With the game's axonometric perspective, you can swipe around a map, zoom in, and rotate around your characters to get optimal sight lines as you go. Your heroes will automatically attack any enemies within range, but it's your responsibility to select weapons, move around, and create effective attack and defense formations. You can direct your characters individually or move them all as a group, and each of them carries both a melee weapon and longer range item, like a rifle or handgun. With these tools, it's easy to take care of a single zombie, but a horde of them attacking at once can be trouble. For these situations, you'll need to create a diversion by setting off a car alarm or opening a fire hydrant, either of which will cause zombies to go berserk and run toward the noise.
While the controls are, for the most part, smooth and responsive, I do wish Assault would let you select characters in groups. As it is now, the game only lets you move a single character or all of them at once, which limits your strategic options. Also, the long-press gesture (for moving all of your characters at once) takes a bit too long, which can leave your characters vulnerable for an extra second.
Similar to other strategy games, Assault includes upgrades for different character attributes like Damage, Health, and Speed. Using in-game currency, you can purchase these upgrades at any time during the game, or pay to unlock new characters for use on your team. While it is fun to mix and match characters (you can bring up to four on a mission at once), the game could certainly benefit from some stronger distinguishing characteristics among them. As they are now, the characters' differences seem minor, which makes the combinations feel less effective.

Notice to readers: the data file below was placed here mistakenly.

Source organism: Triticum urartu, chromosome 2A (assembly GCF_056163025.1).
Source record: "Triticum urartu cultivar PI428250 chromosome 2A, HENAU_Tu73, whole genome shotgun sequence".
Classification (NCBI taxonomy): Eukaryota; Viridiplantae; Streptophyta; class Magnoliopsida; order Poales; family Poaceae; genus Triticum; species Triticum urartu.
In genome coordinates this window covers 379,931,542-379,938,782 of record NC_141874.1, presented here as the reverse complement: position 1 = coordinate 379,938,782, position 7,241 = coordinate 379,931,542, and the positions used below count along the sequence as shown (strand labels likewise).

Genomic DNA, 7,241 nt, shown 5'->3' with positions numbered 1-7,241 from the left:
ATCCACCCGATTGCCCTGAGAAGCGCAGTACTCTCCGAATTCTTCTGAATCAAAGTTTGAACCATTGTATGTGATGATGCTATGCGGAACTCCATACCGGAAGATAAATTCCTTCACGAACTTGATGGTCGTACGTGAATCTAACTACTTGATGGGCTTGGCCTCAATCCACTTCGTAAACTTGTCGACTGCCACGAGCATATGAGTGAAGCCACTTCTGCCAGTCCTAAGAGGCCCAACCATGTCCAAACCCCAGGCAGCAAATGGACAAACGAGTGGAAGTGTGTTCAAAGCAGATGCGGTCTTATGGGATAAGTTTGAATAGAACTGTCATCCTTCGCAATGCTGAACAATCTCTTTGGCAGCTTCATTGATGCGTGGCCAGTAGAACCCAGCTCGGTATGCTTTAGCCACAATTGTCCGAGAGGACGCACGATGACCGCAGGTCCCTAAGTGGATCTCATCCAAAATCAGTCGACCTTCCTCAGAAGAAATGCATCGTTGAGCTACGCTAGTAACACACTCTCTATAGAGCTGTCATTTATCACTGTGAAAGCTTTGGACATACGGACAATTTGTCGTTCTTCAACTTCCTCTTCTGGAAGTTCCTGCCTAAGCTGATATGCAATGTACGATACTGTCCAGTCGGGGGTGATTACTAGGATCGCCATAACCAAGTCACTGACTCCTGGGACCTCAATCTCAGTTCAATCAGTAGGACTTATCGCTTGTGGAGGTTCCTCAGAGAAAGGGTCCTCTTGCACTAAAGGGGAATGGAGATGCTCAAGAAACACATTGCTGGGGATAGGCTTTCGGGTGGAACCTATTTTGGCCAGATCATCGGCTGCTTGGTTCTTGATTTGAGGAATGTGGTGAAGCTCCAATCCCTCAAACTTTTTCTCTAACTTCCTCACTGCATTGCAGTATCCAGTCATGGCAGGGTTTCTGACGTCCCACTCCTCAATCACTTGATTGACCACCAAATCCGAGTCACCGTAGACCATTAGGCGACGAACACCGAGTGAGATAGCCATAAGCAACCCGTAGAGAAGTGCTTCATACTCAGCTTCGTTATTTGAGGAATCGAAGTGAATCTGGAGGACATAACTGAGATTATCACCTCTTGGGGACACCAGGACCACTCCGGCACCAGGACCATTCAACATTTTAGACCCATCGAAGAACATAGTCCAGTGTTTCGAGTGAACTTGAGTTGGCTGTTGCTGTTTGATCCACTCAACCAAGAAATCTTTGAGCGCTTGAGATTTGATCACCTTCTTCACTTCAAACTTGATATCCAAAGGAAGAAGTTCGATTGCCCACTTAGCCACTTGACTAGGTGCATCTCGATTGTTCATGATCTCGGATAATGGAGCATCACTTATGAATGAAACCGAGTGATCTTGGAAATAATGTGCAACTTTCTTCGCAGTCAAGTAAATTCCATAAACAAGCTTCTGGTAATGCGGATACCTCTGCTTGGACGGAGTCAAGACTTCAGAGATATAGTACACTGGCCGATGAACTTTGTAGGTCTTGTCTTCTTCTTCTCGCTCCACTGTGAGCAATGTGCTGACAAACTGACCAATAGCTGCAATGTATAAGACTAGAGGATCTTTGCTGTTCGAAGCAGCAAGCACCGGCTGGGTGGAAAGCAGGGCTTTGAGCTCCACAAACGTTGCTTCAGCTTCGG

Another thing that the game could improve on is its use of screen space. With four heroes running around, along with countless hordes of zombies and a number of 3D scenic elements, like cars, fires, street lights, and buildings on screen, things can get crowded. To make it even more difficult to see what's going on, attacks are accompanied by large typographical exclamations, that say things like "Slash" and "Thwack." With all this in mind, I would highly recommend playing the game on a tablet and not a smartphone.
While The Walking Dead: Assault does have a few shortcomings, the game still offers the right mix of challenge and fun to justify its $2.99 price tag. Its controls are impressively smooth and the gameplay overall just seems more polished than other, similar games for mobile. Plus, if you consider the depth of the storyline and sharp graphics, there's no question that this game is a good buy.